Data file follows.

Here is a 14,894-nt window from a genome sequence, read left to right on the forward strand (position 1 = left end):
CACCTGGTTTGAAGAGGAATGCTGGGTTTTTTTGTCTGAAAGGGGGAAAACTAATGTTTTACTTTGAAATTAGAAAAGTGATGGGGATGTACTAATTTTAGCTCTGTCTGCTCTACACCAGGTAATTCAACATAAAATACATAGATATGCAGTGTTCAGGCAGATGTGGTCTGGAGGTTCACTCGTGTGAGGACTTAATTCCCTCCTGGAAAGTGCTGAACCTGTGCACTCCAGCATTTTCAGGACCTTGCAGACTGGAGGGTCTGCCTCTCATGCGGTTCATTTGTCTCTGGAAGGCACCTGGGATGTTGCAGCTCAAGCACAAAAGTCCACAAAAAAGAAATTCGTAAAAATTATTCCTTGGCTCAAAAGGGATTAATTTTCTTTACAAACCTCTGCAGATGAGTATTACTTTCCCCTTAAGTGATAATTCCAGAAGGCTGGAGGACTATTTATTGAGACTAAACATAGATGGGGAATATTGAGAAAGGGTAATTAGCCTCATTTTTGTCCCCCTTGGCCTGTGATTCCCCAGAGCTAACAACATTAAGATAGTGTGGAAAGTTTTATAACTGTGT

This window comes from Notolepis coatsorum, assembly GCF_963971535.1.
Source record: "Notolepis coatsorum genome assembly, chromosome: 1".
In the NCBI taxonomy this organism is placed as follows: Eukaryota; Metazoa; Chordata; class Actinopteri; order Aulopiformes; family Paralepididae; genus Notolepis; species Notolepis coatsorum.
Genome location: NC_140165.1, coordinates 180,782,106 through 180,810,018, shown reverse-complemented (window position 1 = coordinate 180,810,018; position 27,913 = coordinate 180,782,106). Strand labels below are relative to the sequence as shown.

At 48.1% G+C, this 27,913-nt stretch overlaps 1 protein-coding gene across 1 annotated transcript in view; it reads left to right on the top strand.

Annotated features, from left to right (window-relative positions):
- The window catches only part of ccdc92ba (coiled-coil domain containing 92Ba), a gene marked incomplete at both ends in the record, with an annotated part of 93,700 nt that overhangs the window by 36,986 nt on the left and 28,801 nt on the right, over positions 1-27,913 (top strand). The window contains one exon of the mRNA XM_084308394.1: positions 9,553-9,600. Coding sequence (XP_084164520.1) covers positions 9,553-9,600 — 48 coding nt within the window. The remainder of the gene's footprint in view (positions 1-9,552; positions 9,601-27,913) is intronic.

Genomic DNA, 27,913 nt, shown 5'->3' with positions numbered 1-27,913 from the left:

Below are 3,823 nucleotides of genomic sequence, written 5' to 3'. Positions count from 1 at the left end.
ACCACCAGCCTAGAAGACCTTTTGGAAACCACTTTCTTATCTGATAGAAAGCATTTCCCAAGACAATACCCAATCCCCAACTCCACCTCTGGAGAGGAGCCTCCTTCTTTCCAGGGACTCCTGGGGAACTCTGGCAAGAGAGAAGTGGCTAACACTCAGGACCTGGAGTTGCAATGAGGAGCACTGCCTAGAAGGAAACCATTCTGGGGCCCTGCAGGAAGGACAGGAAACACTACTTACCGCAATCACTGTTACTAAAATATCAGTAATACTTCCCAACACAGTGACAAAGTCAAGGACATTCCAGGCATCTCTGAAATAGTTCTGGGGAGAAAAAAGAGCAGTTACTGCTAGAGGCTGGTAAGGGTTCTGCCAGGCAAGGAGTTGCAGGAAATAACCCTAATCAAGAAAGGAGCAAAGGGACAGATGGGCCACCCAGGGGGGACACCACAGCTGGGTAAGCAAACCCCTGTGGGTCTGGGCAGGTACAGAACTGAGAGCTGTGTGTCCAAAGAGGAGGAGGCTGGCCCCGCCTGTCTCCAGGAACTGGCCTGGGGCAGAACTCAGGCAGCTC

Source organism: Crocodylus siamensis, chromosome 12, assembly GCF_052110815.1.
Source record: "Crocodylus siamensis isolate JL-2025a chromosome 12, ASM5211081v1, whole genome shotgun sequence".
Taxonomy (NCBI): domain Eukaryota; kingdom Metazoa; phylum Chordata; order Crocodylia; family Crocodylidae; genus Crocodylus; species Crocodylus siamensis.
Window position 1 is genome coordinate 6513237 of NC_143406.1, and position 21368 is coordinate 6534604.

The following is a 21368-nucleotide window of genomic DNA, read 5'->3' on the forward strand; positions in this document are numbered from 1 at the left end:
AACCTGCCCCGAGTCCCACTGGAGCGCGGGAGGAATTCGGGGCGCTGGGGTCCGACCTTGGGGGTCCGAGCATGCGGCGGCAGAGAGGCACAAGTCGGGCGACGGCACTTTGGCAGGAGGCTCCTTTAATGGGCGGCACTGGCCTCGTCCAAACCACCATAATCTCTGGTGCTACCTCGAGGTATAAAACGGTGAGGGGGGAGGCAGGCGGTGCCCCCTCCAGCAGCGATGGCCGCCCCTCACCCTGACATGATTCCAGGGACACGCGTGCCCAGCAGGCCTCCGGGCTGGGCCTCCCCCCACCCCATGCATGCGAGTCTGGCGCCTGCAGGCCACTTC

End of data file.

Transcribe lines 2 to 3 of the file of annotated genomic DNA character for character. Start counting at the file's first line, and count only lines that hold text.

CACCTGGTTTGAAGAGGAATGCTGGGTTTTTTTGTCTGAAAGGGGGAAAACTAATGTTTTACTTTGAAATTAGAAAAGTGATGGGGATGTACTAATTTTAGCTCTGTCTGCTCTACACCAGGTAATTCAACATAAAATACATAGATATGCAGTGTTCAGGCAGATGTGGTCTGGAGGTTCACTCGTGTGAGGACTTAATTCCCTCCTGGAAAGTGCTGAACCTGTGCACTCCAGCATTTTCAGGACCTTGCAGACTGGAGGGTCTGCCTCTCATGCGGTTCATTTGTCTCTGGAAGGCACCTGGGATGTTGCAGCTCAAGCACAAAAGTCCACAAAAAAGAAATTCGTAAAAATTATTCCTTGGCTCAAAAGGGATTAATTTTCTTTACAAACCTCTGCAGATGAGTATTACTTTCCCCTTAAGTGATAATTCCAGAAGGCTGGAGGACTATTTATTGAGACTAAACATAGATGGGGAATATTGAGAAAGGGTAATTAGCCTCATTTTTGTCCCCCTTGGCCTGTGATTCCCCAGAGCTAACAACATTAAGATAGTGTGGAAAGTTTTATAACTGTGT

This window comes from Notolepis coatsorum, assembly GCF_963971535.1.